No license needed to sell art in parks of Sparks, Nev.

Friday, August 31, 2007

RENO, Nev. — Artists can sell their work without a license at Sparks city parks and on sidewalks under a ruling by a federal appeals court.

A three-judge panel of the 9th U.S. Circuit Court of Appeals has upheld a lower court ruling that favored artist Steven White.

“We're ecstatic. We're jumping up and down,” White's lawyer, Terri Keyser-Cooper, said after the opinion was released on Aug. 29. “The ruling means that Mr. White and any other artist may sell his own personally created art in the parks of Sparks and in Victorian Square without a license or permit.”

According to his lawsuit filed in 2003, White is a traveling artist who paints landscapes that have “a Native American theme, incorporating his philosophy about the environment, the spirituality of the universe and the need to protect animals.”

He had stopped in Nevada in 2002 and wanted to sell paintings to earn enough money to visit his sick mother in San Francisco. But whenever he tried to set up an easel in Sparks, he was arrested, the suit said.

Under the city's ordinance, selling goods in parks or Victorian Square is prohibited without a permit.

The city made First Amendment exceptions for items that were “pre-approved” by city employees if they were determined “to convey an express or obvious religious, political, philosophical or ideological message.”

Thomas Riley, senior assistant city attorney for Sparks, said he was surprised by the decision in White v. City of Sparks, especially after receiving a strong impression during oral arguments in favor of the city's position.

“The oral argument was diametrically opposed to what came out in the opinion today,” Riley said. “I'm shocked at the fact that the case turned around from the oral argument.”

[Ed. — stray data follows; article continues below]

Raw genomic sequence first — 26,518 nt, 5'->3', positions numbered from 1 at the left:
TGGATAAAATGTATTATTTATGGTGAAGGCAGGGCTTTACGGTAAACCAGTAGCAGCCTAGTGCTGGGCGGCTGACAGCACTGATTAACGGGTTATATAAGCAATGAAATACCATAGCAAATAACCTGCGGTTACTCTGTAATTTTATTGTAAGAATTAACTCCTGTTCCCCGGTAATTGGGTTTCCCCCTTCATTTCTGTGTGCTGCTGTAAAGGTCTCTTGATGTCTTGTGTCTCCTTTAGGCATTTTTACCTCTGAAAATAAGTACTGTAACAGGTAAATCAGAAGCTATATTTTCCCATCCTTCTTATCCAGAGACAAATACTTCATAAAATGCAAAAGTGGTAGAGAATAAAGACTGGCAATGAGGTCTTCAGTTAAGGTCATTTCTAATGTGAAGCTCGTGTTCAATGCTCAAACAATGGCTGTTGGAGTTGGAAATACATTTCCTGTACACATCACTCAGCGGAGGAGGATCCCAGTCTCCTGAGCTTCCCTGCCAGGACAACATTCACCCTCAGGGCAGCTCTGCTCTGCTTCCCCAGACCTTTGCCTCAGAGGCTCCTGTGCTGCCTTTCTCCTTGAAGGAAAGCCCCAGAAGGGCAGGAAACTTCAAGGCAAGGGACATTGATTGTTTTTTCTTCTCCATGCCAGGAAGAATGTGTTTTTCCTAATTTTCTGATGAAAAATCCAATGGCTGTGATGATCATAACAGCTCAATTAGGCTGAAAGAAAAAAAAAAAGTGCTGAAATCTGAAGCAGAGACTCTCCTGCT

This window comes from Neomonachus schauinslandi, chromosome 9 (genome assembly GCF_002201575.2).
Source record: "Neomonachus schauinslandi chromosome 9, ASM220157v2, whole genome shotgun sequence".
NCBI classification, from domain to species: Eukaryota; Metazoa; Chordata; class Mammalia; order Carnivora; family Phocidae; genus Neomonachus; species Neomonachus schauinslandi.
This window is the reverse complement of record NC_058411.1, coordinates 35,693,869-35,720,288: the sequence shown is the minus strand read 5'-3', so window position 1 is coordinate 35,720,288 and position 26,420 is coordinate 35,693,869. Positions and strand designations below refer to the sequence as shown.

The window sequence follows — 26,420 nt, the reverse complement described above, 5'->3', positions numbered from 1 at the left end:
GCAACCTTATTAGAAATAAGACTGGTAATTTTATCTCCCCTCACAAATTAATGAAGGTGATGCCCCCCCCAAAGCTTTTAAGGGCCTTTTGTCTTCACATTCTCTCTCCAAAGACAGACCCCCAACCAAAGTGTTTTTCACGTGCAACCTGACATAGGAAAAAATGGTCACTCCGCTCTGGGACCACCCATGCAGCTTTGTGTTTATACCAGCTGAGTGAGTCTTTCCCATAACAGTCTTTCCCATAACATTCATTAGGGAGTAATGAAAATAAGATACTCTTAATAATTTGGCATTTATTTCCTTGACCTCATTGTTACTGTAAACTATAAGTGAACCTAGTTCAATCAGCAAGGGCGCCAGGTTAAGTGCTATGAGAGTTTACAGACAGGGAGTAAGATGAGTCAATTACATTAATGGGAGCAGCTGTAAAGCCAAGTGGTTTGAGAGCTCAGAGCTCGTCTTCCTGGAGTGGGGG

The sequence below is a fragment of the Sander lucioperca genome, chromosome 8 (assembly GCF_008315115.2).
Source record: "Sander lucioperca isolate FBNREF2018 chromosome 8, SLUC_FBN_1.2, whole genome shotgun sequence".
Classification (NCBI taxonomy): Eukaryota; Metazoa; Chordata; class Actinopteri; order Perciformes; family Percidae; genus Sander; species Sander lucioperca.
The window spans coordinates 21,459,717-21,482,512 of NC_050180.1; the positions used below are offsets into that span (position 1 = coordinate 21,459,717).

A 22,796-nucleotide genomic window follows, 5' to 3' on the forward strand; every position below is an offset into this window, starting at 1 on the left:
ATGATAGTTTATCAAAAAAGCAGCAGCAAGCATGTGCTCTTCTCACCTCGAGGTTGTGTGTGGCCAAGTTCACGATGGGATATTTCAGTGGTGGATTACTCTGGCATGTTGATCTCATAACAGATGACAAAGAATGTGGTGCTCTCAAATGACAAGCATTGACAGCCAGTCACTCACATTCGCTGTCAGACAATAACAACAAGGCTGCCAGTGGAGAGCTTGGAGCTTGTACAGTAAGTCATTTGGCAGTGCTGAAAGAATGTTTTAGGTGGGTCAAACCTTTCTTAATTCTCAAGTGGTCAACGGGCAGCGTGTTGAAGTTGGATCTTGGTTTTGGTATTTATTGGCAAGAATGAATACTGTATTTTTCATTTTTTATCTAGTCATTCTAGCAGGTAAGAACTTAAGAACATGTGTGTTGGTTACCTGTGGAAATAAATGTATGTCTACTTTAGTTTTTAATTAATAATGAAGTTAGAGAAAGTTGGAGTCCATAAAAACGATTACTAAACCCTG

Riley said the city was “exploring our options at this point,” and might ask for a review of the decision by the full appeals court or take the case to the U.S. Supreme Court.

Keyser-Cooper argued the “pre-approval” requirement was a prior restraint of White's constitutional rights and said his paintings “are inherently personal expression and protected by the First Amendment.”

U.S. District Judge David Hagen agreed with the argument in 2005, and Sparks appealed.

A federal judge made a similar ruling against Reno in 2003 and approved a $47,500 settlement for White and sculptor Ben Klinefelter.

The 9th Circuit panel said that the U.S. Supreme Court “has been clear that the arts and entertainment constitute protected forms of expression under the First Amendment.”

“Against this backdrop, it is clear that White's self-expression through painting constitutes expression protected by the First Amendment,” the court ruled. “The city's argument that the message conveyed must be either explicit or implicit but obvious in order to merit protection must fail.”

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